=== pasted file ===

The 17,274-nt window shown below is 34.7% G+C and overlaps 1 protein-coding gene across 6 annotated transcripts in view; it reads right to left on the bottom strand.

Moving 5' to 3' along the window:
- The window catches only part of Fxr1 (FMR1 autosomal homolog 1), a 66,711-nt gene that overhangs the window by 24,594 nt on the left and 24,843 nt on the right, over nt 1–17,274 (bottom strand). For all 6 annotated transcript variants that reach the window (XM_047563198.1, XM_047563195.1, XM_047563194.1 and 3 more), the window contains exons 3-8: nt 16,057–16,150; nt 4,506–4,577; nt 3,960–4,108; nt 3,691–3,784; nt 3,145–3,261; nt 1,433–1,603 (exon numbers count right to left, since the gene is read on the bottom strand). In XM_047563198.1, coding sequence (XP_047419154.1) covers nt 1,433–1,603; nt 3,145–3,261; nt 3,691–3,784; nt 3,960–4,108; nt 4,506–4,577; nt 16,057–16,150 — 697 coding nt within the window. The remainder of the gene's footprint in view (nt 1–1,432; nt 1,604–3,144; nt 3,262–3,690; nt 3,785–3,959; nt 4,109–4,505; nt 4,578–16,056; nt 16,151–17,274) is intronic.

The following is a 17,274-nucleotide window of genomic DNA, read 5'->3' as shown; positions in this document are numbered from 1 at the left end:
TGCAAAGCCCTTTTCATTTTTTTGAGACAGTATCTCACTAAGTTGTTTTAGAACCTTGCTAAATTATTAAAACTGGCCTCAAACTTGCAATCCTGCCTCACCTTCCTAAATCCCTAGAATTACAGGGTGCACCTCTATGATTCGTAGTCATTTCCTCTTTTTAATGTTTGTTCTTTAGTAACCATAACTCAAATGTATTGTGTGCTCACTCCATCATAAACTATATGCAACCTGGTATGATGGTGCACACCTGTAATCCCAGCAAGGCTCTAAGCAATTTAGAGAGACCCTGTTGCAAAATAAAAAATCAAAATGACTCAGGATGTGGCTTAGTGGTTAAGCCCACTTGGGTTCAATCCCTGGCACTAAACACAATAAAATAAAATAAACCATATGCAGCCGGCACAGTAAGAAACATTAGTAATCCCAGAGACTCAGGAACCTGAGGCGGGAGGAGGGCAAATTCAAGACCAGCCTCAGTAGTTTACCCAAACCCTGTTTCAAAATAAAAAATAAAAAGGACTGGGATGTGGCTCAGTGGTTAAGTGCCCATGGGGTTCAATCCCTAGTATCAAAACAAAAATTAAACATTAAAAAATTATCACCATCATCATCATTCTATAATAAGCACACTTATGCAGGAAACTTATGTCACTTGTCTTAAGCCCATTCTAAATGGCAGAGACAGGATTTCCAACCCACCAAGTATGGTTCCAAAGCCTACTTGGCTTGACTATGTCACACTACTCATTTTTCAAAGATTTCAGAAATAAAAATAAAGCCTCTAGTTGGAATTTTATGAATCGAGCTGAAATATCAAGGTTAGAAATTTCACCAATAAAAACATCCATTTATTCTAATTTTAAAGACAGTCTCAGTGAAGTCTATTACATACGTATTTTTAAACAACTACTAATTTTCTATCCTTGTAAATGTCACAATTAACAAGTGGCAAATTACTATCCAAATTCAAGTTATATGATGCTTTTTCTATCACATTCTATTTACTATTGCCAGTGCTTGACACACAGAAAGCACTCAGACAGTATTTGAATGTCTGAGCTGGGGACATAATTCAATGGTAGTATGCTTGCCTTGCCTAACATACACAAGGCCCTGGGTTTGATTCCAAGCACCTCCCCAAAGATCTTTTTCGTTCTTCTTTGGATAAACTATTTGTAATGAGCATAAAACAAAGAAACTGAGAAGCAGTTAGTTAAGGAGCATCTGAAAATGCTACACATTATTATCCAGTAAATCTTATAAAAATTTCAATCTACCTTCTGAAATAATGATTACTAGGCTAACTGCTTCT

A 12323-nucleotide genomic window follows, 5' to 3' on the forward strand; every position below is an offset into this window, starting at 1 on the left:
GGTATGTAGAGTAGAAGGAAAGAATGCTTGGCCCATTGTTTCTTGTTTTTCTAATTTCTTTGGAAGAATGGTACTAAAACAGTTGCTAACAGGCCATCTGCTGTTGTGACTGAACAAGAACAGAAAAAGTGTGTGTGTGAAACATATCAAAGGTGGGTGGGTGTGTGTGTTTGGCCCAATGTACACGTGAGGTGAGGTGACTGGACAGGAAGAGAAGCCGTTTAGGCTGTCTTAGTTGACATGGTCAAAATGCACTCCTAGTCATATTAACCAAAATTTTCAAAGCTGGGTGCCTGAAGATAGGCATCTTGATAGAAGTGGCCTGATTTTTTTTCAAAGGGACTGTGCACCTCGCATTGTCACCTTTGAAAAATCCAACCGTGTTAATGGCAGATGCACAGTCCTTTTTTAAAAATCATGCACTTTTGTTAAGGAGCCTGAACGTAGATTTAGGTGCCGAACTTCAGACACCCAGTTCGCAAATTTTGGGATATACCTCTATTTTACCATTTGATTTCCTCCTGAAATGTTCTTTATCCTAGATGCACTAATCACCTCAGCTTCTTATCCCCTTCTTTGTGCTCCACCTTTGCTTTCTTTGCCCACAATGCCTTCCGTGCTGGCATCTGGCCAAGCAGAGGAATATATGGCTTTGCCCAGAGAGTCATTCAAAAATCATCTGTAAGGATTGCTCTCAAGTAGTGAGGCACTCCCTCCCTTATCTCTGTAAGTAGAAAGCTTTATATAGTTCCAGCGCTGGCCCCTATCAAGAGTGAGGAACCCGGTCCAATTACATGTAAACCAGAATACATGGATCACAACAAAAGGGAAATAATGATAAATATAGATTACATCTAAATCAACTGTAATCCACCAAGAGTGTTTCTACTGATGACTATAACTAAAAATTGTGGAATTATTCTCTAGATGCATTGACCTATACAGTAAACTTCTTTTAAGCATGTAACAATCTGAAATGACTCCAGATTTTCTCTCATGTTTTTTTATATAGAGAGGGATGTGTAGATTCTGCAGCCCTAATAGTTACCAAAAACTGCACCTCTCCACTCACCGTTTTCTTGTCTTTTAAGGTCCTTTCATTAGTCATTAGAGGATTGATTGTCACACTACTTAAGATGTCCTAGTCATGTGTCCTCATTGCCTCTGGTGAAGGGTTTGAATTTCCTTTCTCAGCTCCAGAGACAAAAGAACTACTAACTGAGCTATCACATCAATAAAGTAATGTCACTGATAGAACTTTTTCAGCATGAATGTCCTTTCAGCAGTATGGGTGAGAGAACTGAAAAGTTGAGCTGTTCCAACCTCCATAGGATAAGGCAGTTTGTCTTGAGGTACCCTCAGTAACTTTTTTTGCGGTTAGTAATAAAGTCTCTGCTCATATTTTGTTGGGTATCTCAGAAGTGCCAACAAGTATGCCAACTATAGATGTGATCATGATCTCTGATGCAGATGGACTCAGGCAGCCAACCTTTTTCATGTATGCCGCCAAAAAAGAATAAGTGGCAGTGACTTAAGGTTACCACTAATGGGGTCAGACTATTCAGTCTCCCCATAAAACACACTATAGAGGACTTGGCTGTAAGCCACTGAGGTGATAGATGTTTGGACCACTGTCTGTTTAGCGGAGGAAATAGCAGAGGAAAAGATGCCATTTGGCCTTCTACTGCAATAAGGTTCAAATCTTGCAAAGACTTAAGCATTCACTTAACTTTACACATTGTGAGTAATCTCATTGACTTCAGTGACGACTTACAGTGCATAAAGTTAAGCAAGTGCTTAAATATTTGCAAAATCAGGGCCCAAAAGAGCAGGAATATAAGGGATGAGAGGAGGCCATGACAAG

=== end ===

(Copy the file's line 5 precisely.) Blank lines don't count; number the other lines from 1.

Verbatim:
TGCAAAGCCCTTTTCATTTTTTTGAGACAGTATCTCACTAAGTTGTTTTAGAACCTTGCTAAATTATTAAAACTGGCCTCAAACTTGCAATCCTGCCTCACCTTCCTAAATCCCTAGAATTACAGGGTGCACCTCTATGATTCGTAGTCATTTCCTCTTTTTAATGTTTGTTCTTTAGTAACCATAACTCAAATGTATTGTGTGCTCACTCCATCATAAACTATATGCAACCTGGTATGATGGTGCACACCTGTAATCCCAGCAAGGCTCTAAGCAATTTAGAGAGACCCTGTTGCAAAATAAAAAATCAAAATGACTCAGGATGTGGCTTAGTGGTTAAGCCCACTTGGGTTCAATCCCTGGCACTAAACACAATAAAATAAAATAAACCATATGCAGCCGGCACAGTAAGAAACATTAGTAATCCCAGAGACTCAGGAACCTGAGGCGGGAGGAGGGCAAATTCAAGACCAGCCTCAGTAGTTTACCCAAACCCTGTTTCAAAATAAAAAATAAAAAGGACTGGGATGTGGCTCAGTGGTTAAGTGCCCATGGGGTTCAATCCCTAGTATCAAAACAAAAATTAAACATTAAAAAATTATCACCATCATCATCATTCTATAATAAGCACACTTATGCAGGAAACTTATGTCACTTGTCTTAAGCCCATTCTAAATGGCAGAGACAGGATTTCCAACCCACCAAGTATGGTTCCAAAGCCTACTTGGCTTGACTATGTCACACTACTCATTTTTCAAAGATTTCAGAAATAAAAATAAAGCCTCTAGTTGGAATTTTATGAATCGAGCTGAAATATCAAGGTTAGAAATTTCACCAATAAAAACATCCATTTATTCTAATTTTAAAGACAGTCTCAGTGAAGTCTATTACATACGTATTTTTAAACAACTACTAATTTTCTATCCTTGTAAATGTCACAATTAACAAGTGGCAAATTACTATCCAAATTCAAGTTATATGATGCTTTTTCTATCACATTCTATTTACTATTGCCAGTGCTTGACACACAGAAAGCACTCAGACAGTATTTGAATGTCTGAGCTGGGGACATAATTCAATGGTAGTATGCTTGCCTTGCCTAACATACACAAGGCCCTGGGTTTGATTCCAAGCACCTCCCCAAAGATCTTTTTCGTTCTTCTTTGGATAAACTATTTGTAATGAGCATAAAACAAAGAAACTGAGAAGCAGTTAGTTAAGGAGCATCTGAAAATGCTACACATTATTATCCAGTAAATCTTATAAAAATTTCAATCTACCTTCTGAAATAATGATTACTAGGCTAACTGCTTCT